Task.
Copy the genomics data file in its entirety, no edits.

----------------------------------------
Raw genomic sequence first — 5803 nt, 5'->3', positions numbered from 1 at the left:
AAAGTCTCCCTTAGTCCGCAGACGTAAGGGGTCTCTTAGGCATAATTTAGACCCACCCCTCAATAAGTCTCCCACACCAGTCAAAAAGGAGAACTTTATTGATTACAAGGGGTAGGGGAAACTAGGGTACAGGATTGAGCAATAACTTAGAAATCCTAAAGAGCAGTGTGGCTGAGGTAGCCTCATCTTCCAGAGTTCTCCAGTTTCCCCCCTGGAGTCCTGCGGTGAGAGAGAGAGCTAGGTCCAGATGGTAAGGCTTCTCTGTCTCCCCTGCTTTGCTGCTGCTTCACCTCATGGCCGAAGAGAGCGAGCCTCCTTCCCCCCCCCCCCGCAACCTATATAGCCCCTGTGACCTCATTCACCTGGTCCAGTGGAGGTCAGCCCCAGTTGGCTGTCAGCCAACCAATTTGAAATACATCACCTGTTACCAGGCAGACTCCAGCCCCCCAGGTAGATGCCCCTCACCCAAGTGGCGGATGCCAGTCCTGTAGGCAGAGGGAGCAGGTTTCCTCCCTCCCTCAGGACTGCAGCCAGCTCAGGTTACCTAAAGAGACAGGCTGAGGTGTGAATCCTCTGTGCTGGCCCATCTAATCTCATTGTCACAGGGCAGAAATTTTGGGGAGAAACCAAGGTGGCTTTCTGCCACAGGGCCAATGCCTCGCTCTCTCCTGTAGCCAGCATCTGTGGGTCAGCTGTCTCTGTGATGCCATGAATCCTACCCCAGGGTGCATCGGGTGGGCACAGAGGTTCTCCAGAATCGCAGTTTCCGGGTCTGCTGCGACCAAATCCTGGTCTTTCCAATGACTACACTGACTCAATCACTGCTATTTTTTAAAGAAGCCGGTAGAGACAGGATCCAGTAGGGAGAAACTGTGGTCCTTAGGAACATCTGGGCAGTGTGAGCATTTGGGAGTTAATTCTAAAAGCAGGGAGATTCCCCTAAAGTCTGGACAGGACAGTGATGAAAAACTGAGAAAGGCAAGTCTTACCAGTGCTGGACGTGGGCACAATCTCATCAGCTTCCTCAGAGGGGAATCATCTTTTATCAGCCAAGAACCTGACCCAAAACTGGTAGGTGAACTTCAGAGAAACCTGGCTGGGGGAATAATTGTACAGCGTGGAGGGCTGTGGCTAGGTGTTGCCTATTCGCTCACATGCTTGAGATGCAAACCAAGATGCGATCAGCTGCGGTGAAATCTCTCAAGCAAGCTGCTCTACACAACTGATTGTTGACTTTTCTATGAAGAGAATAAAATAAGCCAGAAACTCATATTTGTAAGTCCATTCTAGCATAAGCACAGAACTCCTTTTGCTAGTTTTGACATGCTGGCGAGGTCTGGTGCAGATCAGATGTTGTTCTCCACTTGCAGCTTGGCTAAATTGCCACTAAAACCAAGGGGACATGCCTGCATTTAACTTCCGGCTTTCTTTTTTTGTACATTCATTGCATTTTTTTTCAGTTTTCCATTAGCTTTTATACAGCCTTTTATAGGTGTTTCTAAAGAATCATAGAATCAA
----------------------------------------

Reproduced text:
Raw genomic sequence first — 5803 nt, 5'->3', positions numbered from 1 at the left:
AAAGTCTCCCTTAGTCCGCAGACGTAAGGGGTCTCTTAGGCATAATTTAGACCCACCCCTCAATAAGTCTCCCACACCAGTCAAAAAGGAGAACTTTATTGATTACAAGGGGTAGGGGAAACTAGGGTACAGGATTGAGCAATAACTTAGAAATCCTAAAGAGCAGTGTGGCTGAGGTAGCCTCATCTTCCAGAGTTCTCCAGTTTCCCCCCTGGAGTCCTGCGGTGAGAGAGAGAGCTAGGTCCAGATGGTAAGGCTTCTCTGTCTCCCCTGCTTTGCTGCTGCTTCACCTCATGGCCGAAGAGAGCGAGCCTCCTTCCCCCCCCCCCCGCAACCTATATAGCCCCTGTGACCTCATTCACCTGGTCCAGTGGAGGTCAGCCCCAGTTGGCTGTCAGCCAACCAATTTGAAATACATCACCTGTTACCAGGCAGACTCCAGCCCCCCAGGTAGATGCCCCTCACCCAAGTGGCGGATGCCAGTCCTGTAGGCAGAGGGAGCAGGTTTCCTCCCTCCCTCAGGACTGCAGCCAGCTCAGGTTACCTAAAGAGACAGGCTGAGGTGTGAATCCTCTGTGCTGGCCCATCTAATCTCATTGTCACAGGGCAGAAATTTTGGGGAGAAACCAAGGTGGCTTTCTGCCACAGGGCCAATGCCTCGCTCTCTCCTGTAGCCAGCATCTGTGGGTCAGCTGTCTCTGTGATGCCATGAATCCTACCCCAGGGTGCATCGGGTGGGCACAGAGGTTCTCCAGAATCGCAGTTTCCGGGTCTGCTGCGACCAAATCCTGGTCTTTCCAATGACTACACTGACTCAATCACTGCTATTTTTTAAAGAAGCCGGTAGAGACAGGATCCAGTAGGGAGAAACTGTGGTCCTTAGGAACATCTGGGCAGTGTGAGCATTTGGGAGTTAATTCTAAAAGCAGGGAGATTCCCCTAAAGTCTGGACAGGACAGTGATGAAAAACTGAGAAAGGCAAGTCTTACCAGTGCTGGACGTGGGCACAATCTCATCAGCTTCCTCAGAGGGGAATCATCTTTTATCAGCCAAGAACCTGACCCAAAACTGGTAGGTGAACTTCAGAGAAACCTGGCTGGGGGAATAATTGTACAGCGTGGAGGGCTGTGGCTAGGTGTTGCCTATTCGCTCACATGCTTGAGATGCAAACCAAGATGCGATCAGCTGCGGTGAAATCTCTCAAGCAAGCTGCTCTACACAACTGATTGTTGACTTTTCTATGAAGAGAATAAAATAAGCCAGAAACTCATATTTGTAAGTCCATTCTAGCATAAGCACAGAACTCCTTTTGCTAGTTTTGACATGCTGGCGAGGTCTGGTGCAGATCAGATGTTGTTCTCCACTTGCAGCTTGGCTAAATTGCCACTAAAACCAAGGGGACATGCCTGCATTTAACTTCCGGCTTTCTTTTTTTGTACATTCATTGCATTTTTTTTCAGTTTTCCATTAGCTTTTATACAGCCTTTTATAGGTGTTTCTAAAGAATCATAGAATCAA